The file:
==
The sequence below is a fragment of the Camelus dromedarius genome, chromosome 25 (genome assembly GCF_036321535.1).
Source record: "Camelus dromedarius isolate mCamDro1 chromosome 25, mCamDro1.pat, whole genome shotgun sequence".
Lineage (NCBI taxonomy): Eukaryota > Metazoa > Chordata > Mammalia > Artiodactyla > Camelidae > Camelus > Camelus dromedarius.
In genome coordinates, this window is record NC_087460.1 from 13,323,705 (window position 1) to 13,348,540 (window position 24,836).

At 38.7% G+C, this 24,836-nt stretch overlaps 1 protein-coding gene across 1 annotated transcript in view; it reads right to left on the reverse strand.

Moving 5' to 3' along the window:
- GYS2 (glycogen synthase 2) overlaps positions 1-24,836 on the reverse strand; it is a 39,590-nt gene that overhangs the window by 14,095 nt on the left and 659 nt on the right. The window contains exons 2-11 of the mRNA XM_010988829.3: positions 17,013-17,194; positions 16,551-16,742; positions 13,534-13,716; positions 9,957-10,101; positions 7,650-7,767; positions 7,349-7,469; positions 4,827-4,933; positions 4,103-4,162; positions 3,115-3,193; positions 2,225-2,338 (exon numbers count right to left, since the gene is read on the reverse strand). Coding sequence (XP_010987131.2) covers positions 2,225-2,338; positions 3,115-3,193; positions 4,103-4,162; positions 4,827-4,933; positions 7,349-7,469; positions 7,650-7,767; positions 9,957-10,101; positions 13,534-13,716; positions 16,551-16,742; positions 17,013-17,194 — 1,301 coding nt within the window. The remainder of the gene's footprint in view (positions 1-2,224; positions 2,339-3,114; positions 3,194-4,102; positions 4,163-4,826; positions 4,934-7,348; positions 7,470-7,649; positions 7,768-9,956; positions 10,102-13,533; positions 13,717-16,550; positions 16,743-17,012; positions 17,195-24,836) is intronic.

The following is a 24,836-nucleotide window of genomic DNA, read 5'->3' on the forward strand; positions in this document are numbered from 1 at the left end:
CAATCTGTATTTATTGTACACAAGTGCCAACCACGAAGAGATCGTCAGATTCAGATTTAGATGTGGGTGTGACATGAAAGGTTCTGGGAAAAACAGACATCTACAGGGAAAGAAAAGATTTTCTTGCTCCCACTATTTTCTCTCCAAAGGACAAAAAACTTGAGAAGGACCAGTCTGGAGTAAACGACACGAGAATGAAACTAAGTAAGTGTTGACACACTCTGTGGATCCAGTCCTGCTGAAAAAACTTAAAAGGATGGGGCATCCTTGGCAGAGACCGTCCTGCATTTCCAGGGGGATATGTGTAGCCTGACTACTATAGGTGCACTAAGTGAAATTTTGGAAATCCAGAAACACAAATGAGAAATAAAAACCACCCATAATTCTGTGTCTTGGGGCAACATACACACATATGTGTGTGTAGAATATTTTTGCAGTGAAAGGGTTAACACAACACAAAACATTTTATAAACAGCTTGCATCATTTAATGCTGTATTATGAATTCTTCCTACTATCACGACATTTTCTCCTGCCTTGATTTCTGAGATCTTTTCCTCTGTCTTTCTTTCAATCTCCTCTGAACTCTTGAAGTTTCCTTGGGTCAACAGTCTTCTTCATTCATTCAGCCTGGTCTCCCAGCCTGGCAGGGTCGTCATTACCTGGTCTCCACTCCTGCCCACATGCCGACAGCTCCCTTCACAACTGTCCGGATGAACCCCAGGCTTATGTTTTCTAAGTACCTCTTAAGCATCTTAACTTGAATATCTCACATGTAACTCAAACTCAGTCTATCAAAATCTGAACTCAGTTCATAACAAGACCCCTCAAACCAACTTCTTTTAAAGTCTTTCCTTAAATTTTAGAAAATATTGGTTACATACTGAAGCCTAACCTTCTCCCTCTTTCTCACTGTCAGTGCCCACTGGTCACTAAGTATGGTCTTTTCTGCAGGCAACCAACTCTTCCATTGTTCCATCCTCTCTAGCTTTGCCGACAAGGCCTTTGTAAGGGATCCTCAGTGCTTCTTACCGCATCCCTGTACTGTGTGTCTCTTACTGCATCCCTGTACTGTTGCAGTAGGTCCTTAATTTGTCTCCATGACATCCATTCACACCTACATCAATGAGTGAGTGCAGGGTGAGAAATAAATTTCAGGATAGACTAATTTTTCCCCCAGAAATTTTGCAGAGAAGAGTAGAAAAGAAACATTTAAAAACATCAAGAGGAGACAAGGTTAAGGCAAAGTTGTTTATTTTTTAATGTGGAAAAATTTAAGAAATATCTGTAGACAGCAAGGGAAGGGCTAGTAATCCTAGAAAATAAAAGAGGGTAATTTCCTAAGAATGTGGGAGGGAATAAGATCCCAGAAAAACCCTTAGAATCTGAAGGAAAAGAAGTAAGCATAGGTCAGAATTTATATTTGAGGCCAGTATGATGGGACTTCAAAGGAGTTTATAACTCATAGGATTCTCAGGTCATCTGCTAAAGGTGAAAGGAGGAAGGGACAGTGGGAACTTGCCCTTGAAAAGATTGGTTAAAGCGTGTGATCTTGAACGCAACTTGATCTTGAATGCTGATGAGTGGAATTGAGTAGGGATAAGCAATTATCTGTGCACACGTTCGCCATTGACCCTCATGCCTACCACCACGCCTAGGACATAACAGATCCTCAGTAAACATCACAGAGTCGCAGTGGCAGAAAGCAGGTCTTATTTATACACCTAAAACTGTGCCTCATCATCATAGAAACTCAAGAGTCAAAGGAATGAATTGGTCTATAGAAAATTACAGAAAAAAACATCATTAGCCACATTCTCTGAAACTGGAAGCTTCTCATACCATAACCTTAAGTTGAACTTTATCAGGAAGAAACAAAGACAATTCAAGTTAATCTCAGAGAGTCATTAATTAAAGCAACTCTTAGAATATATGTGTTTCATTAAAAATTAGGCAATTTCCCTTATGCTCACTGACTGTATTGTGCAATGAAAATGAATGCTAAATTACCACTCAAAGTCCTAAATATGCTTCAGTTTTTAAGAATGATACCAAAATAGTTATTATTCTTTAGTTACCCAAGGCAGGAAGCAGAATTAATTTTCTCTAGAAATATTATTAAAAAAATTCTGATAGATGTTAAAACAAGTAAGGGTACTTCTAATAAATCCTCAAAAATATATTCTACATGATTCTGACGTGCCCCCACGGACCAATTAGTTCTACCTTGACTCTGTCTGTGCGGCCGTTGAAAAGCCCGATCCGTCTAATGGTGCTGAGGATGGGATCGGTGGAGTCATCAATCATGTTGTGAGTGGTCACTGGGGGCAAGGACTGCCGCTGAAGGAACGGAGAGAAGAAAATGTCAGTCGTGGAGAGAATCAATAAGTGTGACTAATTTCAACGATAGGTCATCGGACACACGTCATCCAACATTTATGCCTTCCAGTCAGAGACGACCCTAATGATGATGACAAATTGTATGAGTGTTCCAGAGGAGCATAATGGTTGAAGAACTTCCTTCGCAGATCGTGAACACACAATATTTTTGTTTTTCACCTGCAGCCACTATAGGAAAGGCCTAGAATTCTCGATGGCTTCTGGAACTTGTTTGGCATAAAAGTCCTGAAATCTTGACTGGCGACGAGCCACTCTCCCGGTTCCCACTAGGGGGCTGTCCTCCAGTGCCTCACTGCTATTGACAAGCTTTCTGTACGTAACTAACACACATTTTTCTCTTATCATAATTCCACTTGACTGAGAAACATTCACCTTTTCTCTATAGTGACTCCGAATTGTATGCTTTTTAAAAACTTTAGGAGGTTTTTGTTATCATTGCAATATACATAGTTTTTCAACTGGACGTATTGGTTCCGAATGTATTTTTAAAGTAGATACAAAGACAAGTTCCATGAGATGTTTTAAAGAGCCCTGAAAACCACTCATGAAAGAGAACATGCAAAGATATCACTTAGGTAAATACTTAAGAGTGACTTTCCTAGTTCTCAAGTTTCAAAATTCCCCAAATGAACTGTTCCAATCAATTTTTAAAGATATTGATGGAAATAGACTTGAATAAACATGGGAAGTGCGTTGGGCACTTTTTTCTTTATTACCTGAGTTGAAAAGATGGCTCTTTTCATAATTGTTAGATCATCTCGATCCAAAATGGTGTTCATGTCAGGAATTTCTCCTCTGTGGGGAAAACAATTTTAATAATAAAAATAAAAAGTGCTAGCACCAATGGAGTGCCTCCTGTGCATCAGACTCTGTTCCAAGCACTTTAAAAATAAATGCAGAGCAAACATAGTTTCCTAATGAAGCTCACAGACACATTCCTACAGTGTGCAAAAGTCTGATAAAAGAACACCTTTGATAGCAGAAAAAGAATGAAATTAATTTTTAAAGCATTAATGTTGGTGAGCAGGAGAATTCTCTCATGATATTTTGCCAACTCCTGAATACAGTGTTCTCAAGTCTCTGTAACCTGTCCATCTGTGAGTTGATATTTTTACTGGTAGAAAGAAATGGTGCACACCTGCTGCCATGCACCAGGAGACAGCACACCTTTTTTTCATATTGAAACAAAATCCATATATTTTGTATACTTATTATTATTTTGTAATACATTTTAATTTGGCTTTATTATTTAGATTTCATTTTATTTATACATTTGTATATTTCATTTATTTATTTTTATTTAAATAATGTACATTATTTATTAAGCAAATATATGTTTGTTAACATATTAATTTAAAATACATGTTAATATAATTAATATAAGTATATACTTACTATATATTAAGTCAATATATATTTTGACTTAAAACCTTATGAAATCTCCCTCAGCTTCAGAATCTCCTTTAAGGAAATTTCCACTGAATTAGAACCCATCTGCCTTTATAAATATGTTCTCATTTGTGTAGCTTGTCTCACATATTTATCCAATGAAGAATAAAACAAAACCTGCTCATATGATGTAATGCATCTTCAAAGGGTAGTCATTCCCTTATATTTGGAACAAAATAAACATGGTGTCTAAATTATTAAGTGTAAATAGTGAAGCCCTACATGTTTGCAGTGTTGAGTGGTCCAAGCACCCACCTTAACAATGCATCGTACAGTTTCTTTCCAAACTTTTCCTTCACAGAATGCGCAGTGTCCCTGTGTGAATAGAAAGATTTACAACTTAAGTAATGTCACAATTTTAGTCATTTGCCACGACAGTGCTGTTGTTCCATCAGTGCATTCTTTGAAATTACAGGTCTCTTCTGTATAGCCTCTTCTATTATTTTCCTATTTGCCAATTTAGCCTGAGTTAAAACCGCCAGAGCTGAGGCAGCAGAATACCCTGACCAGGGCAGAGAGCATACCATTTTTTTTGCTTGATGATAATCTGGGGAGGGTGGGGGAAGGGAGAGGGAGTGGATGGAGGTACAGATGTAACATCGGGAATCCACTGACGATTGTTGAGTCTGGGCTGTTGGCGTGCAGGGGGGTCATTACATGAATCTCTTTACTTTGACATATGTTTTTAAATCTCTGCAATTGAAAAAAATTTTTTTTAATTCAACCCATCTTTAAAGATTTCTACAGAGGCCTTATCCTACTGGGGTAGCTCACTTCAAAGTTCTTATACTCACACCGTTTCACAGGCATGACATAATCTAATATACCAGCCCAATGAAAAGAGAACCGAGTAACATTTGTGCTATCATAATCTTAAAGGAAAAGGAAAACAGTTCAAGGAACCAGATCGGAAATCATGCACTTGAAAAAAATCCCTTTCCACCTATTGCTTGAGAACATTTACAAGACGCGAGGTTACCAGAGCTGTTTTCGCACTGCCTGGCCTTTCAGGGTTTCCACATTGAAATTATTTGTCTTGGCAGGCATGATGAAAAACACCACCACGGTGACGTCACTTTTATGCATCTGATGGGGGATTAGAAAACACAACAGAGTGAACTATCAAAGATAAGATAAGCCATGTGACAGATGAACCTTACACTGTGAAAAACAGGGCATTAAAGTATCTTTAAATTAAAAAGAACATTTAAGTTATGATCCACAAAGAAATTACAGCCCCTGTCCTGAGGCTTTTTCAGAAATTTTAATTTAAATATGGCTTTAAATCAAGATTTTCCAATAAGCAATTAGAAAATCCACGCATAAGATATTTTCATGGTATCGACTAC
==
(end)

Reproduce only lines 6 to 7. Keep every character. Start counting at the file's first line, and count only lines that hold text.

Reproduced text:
Moving 5' to 3' along the window:
- GYS2 (glycogen synthase 2) overlaps positions 1-24,836 on the reverse strand; it is a 39,590-nt gene that overhangs the window by 14,095 nt on the left and 659 nt on the right. The window contains exons 2-11 of the mRNA XM_010988829.3: positions 17,013-17,194; positions 16,551-16,742; positions 13,534-13,716; positions 9,957-10,101; positions 7,650-7,767; positions 7,349-7,469; positions 4,827-4,933; positions 4,103-4,162; positions 3,115-3,193; positions 2,225-2,338 (exon numbers count right to left, since the gene is read on the reverse strand). Coding sequence (XP_010987131.2) covers positions 2,225-2,338; positions 3,115-3,193; positions 4,103-4,162; positions 4,827-4,933; positions 7,349-7,469; positions 7,650-7,767; positions 9,957-10,101; positions 13,534-13,716; positions 16,551-16,742; positions 17,013-17,194 — 1,301 coding nt within the window. The remainder of the gene's footprint in view (positions 1-2,224; positions 2,339-3,114; positions 3,194-4,102; positions 4,163-4,826; positions 4,934-7,348; positions 7,470-7,649; positions 7,768-9,956; positions 10,102-13,533; positions 13,717-16,550; positions 16,743-17,012; positions 17,195-24,836) is intronic.